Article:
Craniofacial abnormalities affect a significant proportion of society. Cleft lip and/or palate, for example, occurs in 1 per 500–700 births, depending on geography and ethnicity. The costs in terms of morbidity, psychological disturbance, and social and workplace exclusion are considerable for patients and their families, and society. The average incidence of new cleft cases is 2 clefts per 1,000 live births in the combined populations of Thailand, Bangladesh, Bhutan, Brunei, Cambodia, Indonesia, Laos, Malaysia, Nepal, Pakistan, Philippines, Singapore, Sri Lanka, and Vietnam.1
Cerebral palsy (CP) is one of the leading causes of childhood disability. It has been defined as ‘a disorder of movement and posture, causing activity limitation that is attributed to non-progressive disturbances that occurred in the developing fetal or infant brain’.
Individuals who are married or report being very satisfied with life have a lower risk of developing mild cognitive impairment (MCI) and dementia, according to results from the Singapore Longitudinal Ageing Study (SLAS).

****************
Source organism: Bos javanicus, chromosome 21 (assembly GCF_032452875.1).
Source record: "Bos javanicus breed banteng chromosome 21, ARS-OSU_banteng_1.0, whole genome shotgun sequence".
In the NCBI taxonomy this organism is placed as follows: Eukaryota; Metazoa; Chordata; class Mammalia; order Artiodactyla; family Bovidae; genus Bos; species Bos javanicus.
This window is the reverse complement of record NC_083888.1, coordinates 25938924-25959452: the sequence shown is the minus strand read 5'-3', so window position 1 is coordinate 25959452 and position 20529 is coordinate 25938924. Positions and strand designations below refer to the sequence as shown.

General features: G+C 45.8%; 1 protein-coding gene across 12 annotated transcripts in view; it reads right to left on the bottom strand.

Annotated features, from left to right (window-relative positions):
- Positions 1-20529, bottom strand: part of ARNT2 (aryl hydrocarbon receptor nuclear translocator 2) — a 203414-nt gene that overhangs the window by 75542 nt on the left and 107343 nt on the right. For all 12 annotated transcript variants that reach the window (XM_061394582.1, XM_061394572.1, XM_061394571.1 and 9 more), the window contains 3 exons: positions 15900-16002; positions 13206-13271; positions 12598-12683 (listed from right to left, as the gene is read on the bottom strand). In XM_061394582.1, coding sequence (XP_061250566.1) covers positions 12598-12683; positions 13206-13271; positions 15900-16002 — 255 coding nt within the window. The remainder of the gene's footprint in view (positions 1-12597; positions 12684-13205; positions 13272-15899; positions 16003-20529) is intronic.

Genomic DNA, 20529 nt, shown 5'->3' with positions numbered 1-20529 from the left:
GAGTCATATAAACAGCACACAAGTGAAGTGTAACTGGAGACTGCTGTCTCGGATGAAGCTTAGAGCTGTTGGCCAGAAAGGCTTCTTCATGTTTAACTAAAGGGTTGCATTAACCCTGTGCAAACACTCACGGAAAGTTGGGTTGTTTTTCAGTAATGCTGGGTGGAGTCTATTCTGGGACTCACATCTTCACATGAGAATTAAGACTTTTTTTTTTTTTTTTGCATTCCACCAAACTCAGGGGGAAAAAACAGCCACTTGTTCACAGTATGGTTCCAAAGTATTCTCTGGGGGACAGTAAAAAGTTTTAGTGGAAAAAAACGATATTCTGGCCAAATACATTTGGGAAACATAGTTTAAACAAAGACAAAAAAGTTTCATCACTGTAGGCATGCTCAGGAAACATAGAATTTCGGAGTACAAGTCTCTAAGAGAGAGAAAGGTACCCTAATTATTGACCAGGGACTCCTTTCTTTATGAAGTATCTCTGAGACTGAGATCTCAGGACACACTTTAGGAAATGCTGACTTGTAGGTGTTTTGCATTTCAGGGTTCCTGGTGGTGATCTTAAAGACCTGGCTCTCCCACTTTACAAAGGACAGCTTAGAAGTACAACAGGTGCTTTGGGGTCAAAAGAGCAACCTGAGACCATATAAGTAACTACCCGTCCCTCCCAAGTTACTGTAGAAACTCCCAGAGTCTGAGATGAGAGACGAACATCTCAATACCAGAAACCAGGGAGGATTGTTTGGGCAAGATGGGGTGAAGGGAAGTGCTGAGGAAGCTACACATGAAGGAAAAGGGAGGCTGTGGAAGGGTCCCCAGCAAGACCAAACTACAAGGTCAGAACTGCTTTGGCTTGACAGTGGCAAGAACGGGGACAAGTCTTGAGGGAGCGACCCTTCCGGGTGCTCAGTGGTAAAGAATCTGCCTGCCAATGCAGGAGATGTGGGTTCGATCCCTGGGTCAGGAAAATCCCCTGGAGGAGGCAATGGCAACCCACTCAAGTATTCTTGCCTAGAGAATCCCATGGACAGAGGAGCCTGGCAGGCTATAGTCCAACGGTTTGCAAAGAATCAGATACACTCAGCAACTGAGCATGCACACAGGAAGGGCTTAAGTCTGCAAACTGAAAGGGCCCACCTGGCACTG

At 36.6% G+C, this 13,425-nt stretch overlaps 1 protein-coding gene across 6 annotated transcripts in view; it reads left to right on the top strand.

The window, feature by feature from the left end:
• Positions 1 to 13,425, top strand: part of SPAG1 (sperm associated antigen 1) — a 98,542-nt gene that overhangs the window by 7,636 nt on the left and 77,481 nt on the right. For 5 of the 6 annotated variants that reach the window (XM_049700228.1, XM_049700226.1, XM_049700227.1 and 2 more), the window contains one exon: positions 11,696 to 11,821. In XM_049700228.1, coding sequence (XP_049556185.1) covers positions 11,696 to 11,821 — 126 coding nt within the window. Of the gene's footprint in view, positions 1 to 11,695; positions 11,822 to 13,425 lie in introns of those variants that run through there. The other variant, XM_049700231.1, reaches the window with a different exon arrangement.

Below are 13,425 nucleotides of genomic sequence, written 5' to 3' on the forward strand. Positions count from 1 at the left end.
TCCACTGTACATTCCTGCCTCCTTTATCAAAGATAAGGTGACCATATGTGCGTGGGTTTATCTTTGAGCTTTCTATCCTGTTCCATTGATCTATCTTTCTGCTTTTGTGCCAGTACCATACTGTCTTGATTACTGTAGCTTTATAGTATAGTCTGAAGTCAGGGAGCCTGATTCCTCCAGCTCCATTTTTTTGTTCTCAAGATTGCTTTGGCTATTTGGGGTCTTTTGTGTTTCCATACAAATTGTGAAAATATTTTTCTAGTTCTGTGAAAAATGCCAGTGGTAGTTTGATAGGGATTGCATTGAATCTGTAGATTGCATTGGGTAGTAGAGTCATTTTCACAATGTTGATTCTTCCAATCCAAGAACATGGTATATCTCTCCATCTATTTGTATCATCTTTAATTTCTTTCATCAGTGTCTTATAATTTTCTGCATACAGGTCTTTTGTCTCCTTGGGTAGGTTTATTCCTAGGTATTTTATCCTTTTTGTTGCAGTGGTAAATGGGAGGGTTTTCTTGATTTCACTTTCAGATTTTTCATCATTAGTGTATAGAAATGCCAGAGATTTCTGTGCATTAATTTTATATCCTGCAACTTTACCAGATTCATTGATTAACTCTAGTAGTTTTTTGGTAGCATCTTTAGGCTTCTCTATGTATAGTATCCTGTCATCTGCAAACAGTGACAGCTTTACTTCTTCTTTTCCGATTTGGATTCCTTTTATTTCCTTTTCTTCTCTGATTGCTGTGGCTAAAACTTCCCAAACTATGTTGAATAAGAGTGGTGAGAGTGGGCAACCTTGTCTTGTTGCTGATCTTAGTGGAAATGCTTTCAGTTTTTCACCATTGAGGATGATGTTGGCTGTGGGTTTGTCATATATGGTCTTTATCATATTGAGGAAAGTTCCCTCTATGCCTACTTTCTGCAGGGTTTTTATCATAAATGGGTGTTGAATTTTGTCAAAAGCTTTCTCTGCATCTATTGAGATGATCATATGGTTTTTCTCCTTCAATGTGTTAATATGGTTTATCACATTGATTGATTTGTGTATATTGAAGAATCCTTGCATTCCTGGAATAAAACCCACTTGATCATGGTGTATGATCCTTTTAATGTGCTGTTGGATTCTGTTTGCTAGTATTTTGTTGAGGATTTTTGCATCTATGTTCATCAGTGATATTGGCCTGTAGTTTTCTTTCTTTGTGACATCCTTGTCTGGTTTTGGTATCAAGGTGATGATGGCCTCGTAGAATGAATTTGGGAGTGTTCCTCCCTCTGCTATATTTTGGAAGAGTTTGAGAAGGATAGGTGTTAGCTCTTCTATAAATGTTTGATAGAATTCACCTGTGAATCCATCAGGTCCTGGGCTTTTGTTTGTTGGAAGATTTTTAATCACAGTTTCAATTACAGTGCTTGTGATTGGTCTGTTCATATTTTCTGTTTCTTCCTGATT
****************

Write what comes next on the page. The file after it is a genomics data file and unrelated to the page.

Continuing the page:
The predictors of further attacks in patients being treated for neuromyelitis optica spectrum disorder (NMOSD) are age, antibody status and possible previous attacks, according to recent study. Additionally, azathioprine and rituximab perform better than interferon-β in the treatment of NMOSD.
Transcatheter aortic valve replacement (TAVR) with a self-expanding prosthesis is noninferior to surgical aortic valve replacement (SAVR) in terms of death from any cause or disabling stroke at 2 years in intermediate-risk patients with severe aortic stenosis (AS), according to data from the SURTAVI* trial presented at the ACC.17 held in Washington, DC, US.
Individuals who underwent autologous haematopoietic stem cell transplantation (AHSCT) as a treatment for multiple sclerosis (MS) had improved progression-free survival (PFS) and overall survival (OS) five years post-transplant, a recent retrospective, observational study found.